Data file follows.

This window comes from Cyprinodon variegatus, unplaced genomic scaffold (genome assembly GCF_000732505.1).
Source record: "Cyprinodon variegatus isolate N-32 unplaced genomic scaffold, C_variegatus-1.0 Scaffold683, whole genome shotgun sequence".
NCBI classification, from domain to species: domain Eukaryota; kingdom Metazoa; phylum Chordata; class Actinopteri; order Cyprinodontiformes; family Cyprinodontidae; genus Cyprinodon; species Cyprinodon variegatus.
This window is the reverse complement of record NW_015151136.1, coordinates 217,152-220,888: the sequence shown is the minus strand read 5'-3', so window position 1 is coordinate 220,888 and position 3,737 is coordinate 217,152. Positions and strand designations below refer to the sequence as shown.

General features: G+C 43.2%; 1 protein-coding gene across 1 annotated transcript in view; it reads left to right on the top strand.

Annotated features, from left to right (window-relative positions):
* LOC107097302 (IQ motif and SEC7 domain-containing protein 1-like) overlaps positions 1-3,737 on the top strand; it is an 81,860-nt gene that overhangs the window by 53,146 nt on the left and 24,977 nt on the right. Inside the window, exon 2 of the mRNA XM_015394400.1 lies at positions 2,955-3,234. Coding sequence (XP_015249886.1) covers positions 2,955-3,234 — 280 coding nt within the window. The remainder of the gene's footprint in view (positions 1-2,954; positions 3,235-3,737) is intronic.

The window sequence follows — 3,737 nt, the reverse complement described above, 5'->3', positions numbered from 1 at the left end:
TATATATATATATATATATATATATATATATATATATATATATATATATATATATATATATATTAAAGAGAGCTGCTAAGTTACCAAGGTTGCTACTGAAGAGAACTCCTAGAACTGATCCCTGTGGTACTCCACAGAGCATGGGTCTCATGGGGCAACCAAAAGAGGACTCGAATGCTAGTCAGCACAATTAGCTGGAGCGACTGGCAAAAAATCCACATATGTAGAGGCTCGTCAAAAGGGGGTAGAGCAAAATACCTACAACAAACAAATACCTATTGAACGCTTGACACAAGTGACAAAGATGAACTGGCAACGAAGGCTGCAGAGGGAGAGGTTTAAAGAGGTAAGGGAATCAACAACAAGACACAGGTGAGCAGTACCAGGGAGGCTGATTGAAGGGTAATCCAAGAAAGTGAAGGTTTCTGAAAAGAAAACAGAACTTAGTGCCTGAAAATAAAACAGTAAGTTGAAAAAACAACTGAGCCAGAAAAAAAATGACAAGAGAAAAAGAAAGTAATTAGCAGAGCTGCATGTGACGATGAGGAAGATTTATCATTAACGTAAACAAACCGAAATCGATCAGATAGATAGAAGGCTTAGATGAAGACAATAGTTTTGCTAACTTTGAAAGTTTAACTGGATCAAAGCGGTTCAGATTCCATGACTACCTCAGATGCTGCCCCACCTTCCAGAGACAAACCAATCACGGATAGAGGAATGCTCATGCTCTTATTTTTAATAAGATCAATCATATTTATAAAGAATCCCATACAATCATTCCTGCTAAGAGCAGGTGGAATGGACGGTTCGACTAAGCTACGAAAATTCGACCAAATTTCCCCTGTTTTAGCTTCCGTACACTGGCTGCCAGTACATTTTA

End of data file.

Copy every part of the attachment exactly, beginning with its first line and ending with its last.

This window comes from Cyprinodon variegatus, unplaced genomic scaffold (genome assembly GCF_000732505.1).
Source record: "Cyprinodon variegatus isolate N-32 unplaced genomic scaffold, C_variegatus-1.0 Scaffold683, whole genome shotgun sequence".
NCBI classification, from domain to species: domain Eukaryota; kingdom Metazoa; phylum Chordata; class Actinopteri; order Cyprinodontiformes; family Cyprinodontidae; genus Cyprinodon; species Cyprinodon variegatus.
This window is the reverse complement of record NW_015151136.1, coordinates 217,152-220,888: the sequence shown is the minus strand read 5'-3', so window position 1 is coordinate 220,888 and position 3,737 is coordinate 217,152. Positions and strand designations below refer to the sequence as shown.

General features: G+C 43.2%; 1 protein-coding gene across 1 annotated transcript in view; it reads left to right on the top strand.

Annotated features, from left to right (window-relative positions):
* LOC107097302 (IQ motif and SEC7 domain-containing protein 1-like) overlaps positions 1-3,737 on the top strand; it is an 81,860-nt gene that overhangs the window by 53,146 nt on the left and 24,977 nt on the right. Inside the window, exon 2 of the mRNA XM_015394400.1 lies at positions 2,955-3,234. Coding sequence (XP_015249886.1) covers positions 2,955-3,234 — 280 coding nt within the window. The remainder of the gene's footprint in view (positions 1-2,954; positions 3,235-3,737) is intronic.

The window sequence follows — 3,737 nt, the reverse complement described above, 5'->3', positions numbered from 1 at the left end:
TATATATATATATATATATATATATATATATATATATATATATATATATATATATATATATATTAAAGAGAGCTGCTAAGTTACCAAGGTTGCTACTGAAGAGAACTCCTAGAACTGATCCCTGTGGTACTCCACAGAGCATGGGTCTCATGGGGCAACCAAAAGAGGACTCGAATGCTAGTCAGCACAATTAGCTGGAGCGACTGGCAAAAAATCCACATATGTAGAGGCTCGTCAAAAGGGGGTAGAGCAAAATACCTACAACAAACAAATACCTATTGAACGCTTGACACAAGTGACAAAGATGAACTGGCAACGAAGGCTGCAGAGGGAGAGGTTTAAAGAGGTAAGGGAATCAACAACAAGACACAGGTGAGCAGTACCAGGGAGGCTGATTGAAGGGTAATCCAAGAAAGTGAAGGTTTCTGAAAAGAAAACAGAACTTAGTGCCTGAAAATAAAACAGTAAGTTGAAAAAACAACTGAGCCAGAAAAAAAATGACAAGAGAAAAAGAAAGTAATTAGCAGAGCTGCATGTGACGATGAGGAAGATTTATCATTAACGTAAACAAACCGAAATCGATCAGATAGATAGAAGGCTTAGATGAAGACAATAGTTTTGCTAACTTTGAAAGTTTAACTGGATCAAAGCGGTTCAGATTCCATGACTACCTCAGATGCTGCCCCACCTTCCAGAGACAAACCAATCACGGATAGAGGAATGCTCATGCTCTTATTTTTAATAAGATCAATCATATTTATAAAGAATCCCATACAATCATTCCTGCTAAGAGCAGGTGGAATGGACGGTTCGACTAAGCTACGAAAATTCGACCAAATTTCCCCTGTTTTAGCTTCCGTACACTGGCTGCCAGTACATTTTA